I’m a college student living in Dallas and would like to get a credit card to help me earn miles for a trip to Europe or Central America as a graduation present to myself.
Which airline program should I look at for a credit card? Or would I be better off with an American Express card? I’m not sure which way to turn. I fly only about two to three times per year and fly any airline with the cheapest fares. I’ll have three years to build up the miles. I also don’t want to spend a lot on annual fees for a credit card—I’m living on a student budget. Thank you!
- Kandace Mason
I like where you are going. It’s good to see a college student starting early to recognize the value that can come from managing both your personal finances and the rewards that may be available through travel programs—Europe and Central America clearly are waiting for you. As for which airline program? That is really a dartboard choice since all the ones that will likely get you to those two areas will belong to one of the major global alliances. The question is where are the best bonus opportunities for you to kick start your goals and which of the offers will work best for you.
My one piece of advice is for you to begin to read a few bloggers who do a great service in reviewing credit card offers and who do well explaining the limits and opportunities of each. Among several for this particular sector, I feel comfortable referring you to read “Frequent Miler”. The author of this blog recently completed a unique challenge to earn one million bonus miles in a single month by applying for credit cards and I think he did it. But more importantly, leading up to his month long campaign, he wrote an excellent series of educational reports on the various credit cards he was proposing to apply for—one of the best series I’ve ever read. So I highly recommend reading his blog for his very well informed approach. Another blog that has a high ratio of credit card information is “Million Miles Secrets”. This author balances some of the most unique methods to leverage credit card acquisition and mileage accumulation. Between these two bloggers, you’ll get just about everything you’ll need to make the right decision for a credit card. And then you can earn more miles by flying the associated airline of the card to help you reach your goal.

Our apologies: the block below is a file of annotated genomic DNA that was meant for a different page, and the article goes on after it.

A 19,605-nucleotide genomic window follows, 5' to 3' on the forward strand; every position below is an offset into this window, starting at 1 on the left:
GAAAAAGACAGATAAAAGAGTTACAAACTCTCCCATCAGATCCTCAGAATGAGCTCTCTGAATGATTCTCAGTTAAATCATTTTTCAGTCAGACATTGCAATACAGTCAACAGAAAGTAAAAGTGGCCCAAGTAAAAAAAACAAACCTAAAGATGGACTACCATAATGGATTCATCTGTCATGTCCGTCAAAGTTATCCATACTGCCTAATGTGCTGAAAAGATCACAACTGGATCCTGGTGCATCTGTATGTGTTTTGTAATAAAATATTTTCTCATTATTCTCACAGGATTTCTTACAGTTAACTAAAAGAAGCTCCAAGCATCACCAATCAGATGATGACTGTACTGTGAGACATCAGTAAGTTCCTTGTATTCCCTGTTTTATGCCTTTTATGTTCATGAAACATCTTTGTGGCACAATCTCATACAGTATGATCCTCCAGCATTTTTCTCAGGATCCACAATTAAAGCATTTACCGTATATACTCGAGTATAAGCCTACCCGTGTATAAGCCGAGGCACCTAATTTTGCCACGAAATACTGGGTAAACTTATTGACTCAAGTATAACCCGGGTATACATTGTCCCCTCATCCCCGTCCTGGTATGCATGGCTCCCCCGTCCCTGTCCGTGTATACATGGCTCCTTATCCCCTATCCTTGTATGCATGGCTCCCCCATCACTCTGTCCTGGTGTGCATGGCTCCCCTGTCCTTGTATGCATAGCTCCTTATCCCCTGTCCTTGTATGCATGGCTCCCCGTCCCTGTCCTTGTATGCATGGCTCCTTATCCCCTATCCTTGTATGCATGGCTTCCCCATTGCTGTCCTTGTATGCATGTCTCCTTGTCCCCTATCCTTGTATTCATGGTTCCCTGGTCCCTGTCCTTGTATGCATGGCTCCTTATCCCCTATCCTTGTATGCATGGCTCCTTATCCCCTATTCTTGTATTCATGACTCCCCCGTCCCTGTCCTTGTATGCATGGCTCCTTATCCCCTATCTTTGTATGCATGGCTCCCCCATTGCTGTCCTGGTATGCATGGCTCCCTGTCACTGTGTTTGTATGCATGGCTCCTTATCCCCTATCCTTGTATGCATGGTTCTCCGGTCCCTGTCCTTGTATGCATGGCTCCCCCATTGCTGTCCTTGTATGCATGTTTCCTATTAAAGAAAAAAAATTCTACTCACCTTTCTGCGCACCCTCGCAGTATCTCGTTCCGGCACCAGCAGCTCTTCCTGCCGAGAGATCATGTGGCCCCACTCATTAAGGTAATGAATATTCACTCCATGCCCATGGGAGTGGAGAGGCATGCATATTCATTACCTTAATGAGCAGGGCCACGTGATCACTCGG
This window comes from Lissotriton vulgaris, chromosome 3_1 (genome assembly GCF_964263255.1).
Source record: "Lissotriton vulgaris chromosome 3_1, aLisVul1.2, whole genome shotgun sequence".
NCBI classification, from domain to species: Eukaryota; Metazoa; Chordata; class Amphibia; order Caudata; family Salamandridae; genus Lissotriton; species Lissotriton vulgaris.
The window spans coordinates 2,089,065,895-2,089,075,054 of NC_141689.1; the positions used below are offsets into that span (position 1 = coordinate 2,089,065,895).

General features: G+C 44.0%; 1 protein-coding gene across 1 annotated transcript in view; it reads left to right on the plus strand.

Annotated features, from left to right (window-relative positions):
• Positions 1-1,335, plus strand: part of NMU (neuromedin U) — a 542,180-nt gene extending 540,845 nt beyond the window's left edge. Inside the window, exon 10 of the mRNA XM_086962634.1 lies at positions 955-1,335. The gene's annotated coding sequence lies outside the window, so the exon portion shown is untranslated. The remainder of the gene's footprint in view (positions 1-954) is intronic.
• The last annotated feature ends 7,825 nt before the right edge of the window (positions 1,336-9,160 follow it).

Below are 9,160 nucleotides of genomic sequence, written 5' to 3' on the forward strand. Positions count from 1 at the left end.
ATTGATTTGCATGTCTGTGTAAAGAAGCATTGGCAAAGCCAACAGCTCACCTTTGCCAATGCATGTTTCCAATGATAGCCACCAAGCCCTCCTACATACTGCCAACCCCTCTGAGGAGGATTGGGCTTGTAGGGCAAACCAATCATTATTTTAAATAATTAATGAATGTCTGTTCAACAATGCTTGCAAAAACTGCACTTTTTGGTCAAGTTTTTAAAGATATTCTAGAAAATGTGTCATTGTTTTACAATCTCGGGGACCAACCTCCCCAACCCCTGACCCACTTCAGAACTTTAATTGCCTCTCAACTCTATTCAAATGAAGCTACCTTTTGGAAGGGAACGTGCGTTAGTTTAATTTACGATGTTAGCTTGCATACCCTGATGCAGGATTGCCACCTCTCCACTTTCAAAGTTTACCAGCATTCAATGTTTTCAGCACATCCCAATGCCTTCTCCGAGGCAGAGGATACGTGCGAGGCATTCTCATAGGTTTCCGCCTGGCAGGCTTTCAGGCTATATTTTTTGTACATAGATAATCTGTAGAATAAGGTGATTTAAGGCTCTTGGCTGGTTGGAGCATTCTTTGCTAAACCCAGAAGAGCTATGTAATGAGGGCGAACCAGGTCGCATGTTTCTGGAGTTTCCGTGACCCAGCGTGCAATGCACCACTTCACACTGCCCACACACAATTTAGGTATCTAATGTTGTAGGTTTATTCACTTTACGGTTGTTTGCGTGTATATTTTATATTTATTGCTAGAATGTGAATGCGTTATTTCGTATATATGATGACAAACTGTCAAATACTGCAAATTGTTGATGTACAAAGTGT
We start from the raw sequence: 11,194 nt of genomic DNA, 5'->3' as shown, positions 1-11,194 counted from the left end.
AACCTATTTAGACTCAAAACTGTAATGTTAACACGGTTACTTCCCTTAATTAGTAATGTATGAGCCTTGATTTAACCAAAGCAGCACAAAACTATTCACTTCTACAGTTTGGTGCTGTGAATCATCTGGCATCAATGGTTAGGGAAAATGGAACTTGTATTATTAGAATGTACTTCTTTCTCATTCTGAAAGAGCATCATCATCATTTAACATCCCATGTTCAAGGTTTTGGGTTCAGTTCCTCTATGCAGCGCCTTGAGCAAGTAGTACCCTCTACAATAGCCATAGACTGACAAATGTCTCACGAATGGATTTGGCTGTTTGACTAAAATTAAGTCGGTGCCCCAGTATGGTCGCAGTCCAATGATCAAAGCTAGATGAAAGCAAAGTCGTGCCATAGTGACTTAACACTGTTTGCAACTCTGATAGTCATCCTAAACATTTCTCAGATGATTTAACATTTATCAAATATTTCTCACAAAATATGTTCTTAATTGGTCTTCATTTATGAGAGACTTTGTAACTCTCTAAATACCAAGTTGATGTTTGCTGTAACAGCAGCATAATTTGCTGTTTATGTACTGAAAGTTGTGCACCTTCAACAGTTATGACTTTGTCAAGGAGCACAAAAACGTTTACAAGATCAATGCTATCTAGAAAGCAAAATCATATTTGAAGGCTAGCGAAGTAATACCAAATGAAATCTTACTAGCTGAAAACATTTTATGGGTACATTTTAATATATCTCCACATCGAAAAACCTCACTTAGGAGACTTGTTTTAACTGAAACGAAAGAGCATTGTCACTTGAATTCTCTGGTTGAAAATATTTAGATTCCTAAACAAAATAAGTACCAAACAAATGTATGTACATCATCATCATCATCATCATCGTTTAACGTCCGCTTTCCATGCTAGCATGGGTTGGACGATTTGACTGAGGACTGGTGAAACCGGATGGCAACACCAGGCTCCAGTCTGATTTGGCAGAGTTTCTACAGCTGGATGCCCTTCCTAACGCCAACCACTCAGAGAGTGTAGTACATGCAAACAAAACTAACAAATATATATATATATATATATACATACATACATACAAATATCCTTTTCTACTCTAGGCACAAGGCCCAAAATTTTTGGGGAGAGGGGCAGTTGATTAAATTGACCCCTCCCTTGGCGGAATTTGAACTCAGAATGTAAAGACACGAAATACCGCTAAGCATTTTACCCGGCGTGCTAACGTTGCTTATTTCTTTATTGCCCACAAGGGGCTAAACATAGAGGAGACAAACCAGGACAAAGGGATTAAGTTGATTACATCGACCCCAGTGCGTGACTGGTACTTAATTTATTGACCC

If only all college students thought like this. Congrats and good luck.
I’m fairly new to earning miles and points with the new job I have and was wondering the best way to keep track of all of my memberships? I’d prefer not to have to pay for the service. I’ve also heard that some airlines don’t allow these mileage manager websites to have my information? How’s the best way to approach that? Thanks for your help.
- Chrissy Chaffin
Chrissy, kudos to you for thinking about one of the most important responsibilities of being a member of travel loyalty programs. Far too often members pay no attention to the accumulated value of their memberships or to watch for expiring miles and audit for missing credit. Deciding to actually “manage” your miles and points is one of the best things you can do for yourself. A few things. Follow the suggestions below, but if the service that best appeals to you has a cost associated with it, by all means pay it. I can’t tell you how many times readers have approached us asking how to undo the expiration of 100,000 miles or more. Paying a minimal amount to remind you when miles may expire is surely of value to you. While some airlines currently restrict access to your account for third parties, there are positive signs that these restrictions may be fading away as programs and service providers are finding common ground to assist you in managing your account and still provide security of your personal details. I suggest you visit AwardWallet, Superfly and UsingMiles and compare the benefits, the programs they manage and also look at affiliate benefits like an award search. While each is slightly different, all are among the top services being offered.
One thing you will notice is that these programs not only track your frequent flyer programs, but also hundreds of other types of loyalty programs. So while you may start out looking to organize your miles and points, you may find out your entire life of loyalty will be much better off because of the time you’ve spent comparing and choosing one of these services.